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Rising Number of "Duplicate" Articles in Medline Database

Researchers Suggest Rising Number of "Duplicate" Articles in Medline


As if there isn't enough information to sift through on the web, 
the journal Nature this week reported that as many as 200,000 of 
the 17 million articles in the Medline database could be 
duplicates, "either plagiarized or republished by the same author 
in different journals."

Using text-matching software, researchers Mounir Errami and 
Harold 'Skip' Garner at the University of Texas Southwestern 
Medical Center searched for "highly-similar abstracts" in a 
sample of 62,000 randomly-selected abstracts published since 
1995, finding 421 possible duplicates. "In general, the 
duplication of scientific articles has largely been ignored by 
the gatekeepers of scientific information-the publishers and 
database curators," the authors note in their paper. "Very few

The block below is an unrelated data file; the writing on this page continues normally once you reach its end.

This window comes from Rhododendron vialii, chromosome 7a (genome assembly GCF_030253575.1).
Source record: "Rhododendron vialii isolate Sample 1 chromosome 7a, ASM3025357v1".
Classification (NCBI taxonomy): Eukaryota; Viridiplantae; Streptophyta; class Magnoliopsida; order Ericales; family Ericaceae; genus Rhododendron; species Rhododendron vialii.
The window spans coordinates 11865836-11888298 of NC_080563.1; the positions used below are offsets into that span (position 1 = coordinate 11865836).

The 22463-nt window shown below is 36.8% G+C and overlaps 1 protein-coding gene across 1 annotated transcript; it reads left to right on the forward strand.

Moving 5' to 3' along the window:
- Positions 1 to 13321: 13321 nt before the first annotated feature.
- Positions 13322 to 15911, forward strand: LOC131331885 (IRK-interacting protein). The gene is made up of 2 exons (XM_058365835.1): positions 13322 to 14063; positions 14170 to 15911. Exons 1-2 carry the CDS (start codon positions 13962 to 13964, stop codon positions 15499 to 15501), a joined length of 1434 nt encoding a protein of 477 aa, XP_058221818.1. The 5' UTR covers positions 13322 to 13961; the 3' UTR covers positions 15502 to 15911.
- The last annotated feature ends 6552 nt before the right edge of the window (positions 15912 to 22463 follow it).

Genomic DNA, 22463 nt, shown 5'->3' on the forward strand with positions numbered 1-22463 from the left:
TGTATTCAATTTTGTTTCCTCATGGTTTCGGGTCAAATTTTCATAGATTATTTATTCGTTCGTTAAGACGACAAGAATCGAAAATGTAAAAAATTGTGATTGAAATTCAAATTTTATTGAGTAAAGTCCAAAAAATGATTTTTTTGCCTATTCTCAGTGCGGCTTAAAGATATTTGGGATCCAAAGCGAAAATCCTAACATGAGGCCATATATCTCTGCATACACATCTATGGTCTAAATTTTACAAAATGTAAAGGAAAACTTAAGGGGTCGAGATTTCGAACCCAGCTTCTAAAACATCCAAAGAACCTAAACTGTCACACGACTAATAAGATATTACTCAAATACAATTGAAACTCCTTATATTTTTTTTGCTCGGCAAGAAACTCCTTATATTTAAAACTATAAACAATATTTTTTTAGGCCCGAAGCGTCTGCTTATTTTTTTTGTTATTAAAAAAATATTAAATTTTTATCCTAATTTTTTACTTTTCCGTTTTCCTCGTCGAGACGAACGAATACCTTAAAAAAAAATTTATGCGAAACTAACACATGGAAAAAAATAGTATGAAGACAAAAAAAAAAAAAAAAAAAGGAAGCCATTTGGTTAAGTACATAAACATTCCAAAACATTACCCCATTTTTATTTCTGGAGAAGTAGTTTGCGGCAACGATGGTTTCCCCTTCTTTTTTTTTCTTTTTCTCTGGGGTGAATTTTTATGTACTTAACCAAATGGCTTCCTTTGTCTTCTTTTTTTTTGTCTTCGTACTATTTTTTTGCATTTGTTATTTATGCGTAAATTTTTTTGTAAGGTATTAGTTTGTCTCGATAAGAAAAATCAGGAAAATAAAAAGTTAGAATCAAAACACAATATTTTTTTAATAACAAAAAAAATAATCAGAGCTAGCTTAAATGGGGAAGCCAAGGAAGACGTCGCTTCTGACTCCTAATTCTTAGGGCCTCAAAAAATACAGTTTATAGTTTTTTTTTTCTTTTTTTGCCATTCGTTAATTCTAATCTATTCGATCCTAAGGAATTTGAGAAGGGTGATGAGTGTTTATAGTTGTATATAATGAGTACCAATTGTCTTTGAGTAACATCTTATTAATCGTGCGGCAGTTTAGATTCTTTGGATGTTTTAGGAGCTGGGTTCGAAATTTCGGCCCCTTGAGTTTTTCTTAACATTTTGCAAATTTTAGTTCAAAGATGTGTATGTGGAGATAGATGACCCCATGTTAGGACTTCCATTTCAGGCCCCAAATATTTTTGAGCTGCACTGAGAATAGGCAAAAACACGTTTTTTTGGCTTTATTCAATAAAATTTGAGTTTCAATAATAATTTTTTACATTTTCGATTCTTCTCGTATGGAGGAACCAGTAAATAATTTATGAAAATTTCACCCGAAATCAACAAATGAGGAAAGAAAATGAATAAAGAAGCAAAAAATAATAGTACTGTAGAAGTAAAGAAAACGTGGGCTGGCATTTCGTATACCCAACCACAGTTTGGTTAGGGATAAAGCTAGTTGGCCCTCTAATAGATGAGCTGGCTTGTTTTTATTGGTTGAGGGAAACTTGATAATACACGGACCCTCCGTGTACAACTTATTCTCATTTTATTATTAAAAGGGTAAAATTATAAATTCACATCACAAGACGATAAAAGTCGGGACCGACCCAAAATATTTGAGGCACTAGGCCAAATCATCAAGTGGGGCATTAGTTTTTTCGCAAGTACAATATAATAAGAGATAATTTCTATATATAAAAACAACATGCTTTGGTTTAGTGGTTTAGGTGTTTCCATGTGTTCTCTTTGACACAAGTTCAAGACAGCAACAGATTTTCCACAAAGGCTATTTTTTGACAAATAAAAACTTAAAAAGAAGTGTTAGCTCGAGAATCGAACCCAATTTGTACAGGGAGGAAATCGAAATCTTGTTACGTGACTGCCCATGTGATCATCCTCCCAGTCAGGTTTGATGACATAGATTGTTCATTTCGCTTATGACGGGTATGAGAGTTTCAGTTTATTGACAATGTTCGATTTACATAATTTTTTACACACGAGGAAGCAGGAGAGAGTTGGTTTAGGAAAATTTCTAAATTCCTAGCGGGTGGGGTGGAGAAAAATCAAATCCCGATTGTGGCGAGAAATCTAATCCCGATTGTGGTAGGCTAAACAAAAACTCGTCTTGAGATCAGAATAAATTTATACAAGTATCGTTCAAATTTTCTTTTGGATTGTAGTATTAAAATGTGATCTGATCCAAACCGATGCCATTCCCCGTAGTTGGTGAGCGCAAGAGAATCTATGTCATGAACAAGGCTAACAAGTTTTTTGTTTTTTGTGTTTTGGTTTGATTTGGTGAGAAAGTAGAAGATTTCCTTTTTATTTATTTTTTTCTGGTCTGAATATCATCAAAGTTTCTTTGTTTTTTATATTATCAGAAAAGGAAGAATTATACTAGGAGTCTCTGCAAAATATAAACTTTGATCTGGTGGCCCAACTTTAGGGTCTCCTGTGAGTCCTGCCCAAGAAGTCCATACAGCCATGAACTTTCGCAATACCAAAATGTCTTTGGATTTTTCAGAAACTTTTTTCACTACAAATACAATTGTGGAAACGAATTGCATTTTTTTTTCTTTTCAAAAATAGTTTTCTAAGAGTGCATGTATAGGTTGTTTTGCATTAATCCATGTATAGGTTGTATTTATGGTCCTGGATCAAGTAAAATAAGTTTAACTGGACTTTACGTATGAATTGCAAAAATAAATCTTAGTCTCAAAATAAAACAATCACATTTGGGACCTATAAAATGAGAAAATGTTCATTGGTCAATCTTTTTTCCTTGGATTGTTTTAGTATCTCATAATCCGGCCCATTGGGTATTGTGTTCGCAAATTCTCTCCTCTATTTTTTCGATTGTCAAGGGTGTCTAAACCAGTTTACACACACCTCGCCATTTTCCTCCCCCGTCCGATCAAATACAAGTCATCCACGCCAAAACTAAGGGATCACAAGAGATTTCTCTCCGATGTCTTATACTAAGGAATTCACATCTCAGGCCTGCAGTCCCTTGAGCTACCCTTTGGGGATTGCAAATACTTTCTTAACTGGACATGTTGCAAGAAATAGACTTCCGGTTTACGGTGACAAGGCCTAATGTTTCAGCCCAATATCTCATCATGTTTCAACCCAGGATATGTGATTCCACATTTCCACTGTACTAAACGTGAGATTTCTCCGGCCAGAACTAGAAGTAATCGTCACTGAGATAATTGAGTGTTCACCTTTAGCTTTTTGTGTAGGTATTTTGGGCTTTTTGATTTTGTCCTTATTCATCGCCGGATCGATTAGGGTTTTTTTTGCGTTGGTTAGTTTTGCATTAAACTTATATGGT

journal editors attempt to systematically detect duplicates at 
the time of submission."

Medline indexes over 5000 journals published in the United States 
and more than 80 other countries worldwide. The authors suggest 
that "rising duplicate publication rates" is a global phenomenon 
possibly driven by a number of factors including "the explosion 
in the number of journals with online content, increasing 
opportunities for unethical copying, and a body of literature 
growing so fast that the risk of being detected seems to 
diminish." Paraphrasing Dickens, the authors say that "in the 
world of biomedical publications, 'it is the best of times, it is 
the worst of times.' Scientific productivity, as measured by 
scholarly publication rates, is at an all-time high. However, 
high-profile cases of scientific misconduct remind us that not 
all those publications are to be trusted."